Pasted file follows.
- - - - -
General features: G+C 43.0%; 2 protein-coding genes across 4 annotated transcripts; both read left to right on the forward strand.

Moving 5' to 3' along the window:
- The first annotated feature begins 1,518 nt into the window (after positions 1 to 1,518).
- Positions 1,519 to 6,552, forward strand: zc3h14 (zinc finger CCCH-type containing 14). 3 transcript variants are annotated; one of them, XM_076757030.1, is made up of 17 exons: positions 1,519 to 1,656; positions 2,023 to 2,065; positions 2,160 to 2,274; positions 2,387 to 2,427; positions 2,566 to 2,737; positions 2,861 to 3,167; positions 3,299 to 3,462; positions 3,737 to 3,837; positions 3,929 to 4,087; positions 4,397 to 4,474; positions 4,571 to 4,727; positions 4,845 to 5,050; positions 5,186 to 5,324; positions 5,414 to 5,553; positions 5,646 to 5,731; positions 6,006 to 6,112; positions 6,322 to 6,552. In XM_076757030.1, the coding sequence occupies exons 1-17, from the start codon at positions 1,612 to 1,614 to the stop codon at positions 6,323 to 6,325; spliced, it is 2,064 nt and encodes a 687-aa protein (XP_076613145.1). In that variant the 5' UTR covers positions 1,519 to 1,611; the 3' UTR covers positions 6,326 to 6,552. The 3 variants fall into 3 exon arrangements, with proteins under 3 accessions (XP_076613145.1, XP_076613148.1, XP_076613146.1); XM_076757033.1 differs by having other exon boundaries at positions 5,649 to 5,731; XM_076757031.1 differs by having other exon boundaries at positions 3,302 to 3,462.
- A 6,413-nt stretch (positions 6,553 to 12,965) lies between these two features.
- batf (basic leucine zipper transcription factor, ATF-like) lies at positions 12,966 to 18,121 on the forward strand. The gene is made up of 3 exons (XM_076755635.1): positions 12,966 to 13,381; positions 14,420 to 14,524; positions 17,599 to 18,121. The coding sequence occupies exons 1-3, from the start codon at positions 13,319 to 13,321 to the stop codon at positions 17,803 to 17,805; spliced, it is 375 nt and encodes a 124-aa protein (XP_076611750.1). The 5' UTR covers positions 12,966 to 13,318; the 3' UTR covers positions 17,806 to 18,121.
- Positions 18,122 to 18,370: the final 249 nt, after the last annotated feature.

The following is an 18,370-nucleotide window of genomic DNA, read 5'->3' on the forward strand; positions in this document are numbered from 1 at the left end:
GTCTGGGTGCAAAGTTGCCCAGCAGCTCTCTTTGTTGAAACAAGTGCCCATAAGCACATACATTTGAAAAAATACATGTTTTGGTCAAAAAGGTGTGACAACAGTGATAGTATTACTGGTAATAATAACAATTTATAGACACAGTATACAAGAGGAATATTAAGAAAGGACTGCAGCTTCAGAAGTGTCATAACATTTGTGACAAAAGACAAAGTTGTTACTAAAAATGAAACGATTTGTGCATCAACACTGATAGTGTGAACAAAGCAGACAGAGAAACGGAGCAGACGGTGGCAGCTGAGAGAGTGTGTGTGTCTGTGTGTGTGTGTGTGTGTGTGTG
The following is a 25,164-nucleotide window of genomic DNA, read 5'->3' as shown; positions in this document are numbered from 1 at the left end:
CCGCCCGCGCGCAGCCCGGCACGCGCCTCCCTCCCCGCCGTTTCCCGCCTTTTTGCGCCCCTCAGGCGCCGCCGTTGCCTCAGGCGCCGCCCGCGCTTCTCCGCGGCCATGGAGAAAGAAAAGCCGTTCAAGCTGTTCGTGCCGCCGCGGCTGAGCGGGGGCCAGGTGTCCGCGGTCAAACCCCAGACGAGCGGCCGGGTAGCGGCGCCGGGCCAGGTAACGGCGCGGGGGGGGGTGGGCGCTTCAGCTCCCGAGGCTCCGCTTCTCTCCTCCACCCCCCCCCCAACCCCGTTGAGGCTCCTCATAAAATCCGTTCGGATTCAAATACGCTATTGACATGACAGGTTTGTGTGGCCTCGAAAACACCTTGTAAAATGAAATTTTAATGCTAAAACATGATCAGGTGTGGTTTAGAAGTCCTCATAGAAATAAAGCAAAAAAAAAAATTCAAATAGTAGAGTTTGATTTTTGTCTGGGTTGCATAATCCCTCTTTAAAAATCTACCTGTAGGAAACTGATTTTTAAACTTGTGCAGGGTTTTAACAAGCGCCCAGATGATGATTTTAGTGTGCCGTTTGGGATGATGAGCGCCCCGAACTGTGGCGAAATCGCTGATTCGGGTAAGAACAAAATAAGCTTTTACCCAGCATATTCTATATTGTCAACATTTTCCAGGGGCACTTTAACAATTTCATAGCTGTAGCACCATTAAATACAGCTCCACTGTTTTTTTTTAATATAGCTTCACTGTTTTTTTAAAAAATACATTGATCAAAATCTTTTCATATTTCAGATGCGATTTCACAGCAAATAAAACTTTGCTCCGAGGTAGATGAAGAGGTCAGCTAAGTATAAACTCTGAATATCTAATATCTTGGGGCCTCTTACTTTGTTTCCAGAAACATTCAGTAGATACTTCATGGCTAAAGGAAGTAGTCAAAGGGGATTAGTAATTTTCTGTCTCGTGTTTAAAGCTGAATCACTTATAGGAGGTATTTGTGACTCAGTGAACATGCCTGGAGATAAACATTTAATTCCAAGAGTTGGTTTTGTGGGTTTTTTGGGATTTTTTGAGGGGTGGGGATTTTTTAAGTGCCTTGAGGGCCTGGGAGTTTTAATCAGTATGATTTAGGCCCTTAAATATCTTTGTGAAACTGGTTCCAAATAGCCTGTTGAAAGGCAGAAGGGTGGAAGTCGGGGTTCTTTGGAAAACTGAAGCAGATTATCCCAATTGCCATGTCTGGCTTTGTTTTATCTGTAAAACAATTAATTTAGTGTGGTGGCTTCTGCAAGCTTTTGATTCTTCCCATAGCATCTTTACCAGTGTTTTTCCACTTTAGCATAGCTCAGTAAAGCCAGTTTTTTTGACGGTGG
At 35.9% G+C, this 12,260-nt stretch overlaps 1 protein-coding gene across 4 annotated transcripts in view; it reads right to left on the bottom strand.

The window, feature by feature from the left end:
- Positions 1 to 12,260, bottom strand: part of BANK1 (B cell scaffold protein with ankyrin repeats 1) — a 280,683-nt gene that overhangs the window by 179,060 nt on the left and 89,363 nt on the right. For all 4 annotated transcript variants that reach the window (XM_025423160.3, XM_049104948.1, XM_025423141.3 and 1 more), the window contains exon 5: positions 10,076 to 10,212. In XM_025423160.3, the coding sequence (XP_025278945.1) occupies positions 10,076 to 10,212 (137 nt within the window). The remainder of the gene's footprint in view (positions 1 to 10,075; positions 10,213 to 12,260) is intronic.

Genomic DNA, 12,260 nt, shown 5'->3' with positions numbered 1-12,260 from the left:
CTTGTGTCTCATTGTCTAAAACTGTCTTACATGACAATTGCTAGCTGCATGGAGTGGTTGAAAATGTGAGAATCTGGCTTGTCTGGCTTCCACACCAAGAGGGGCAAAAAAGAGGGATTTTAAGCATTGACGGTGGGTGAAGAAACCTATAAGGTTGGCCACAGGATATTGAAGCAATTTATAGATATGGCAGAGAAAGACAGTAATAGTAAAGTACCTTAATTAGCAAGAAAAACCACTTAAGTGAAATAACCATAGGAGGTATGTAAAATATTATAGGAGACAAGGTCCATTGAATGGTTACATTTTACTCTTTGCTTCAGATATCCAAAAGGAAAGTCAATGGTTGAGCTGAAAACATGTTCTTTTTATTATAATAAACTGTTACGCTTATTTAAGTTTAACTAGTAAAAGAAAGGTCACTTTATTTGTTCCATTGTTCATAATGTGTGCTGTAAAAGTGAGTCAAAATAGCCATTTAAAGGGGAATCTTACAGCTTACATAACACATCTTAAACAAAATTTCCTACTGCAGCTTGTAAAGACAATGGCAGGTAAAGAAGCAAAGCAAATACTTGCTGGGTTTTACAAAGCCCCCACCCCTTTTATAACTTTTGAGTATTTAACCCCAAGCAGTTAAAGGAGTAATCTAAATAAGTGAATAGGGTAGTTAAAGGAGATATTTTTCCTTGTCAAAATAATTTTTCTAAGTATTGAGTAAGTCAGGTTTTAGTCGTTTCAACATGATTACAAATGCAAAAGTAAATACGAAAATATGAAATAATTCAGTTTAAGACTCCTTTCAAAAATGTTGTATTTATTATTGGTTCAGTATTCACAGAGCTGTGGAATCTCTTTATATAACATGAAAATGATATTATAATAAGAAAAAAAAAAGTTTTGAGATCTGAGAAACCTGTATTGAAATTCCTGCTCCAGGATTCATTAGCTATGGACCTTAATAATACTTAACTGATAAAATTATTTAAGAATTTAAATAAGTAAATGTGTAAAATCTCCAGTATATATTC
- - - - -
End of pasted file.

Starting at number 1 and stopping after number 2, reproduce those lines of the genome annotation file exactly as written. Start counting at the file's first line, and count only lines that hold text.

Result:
General features: G+C 43.0%; 2 protein-coding genes across 4 annotated transcripts; both read left to right on the forward strand.

Moving 5' to 3' along the window: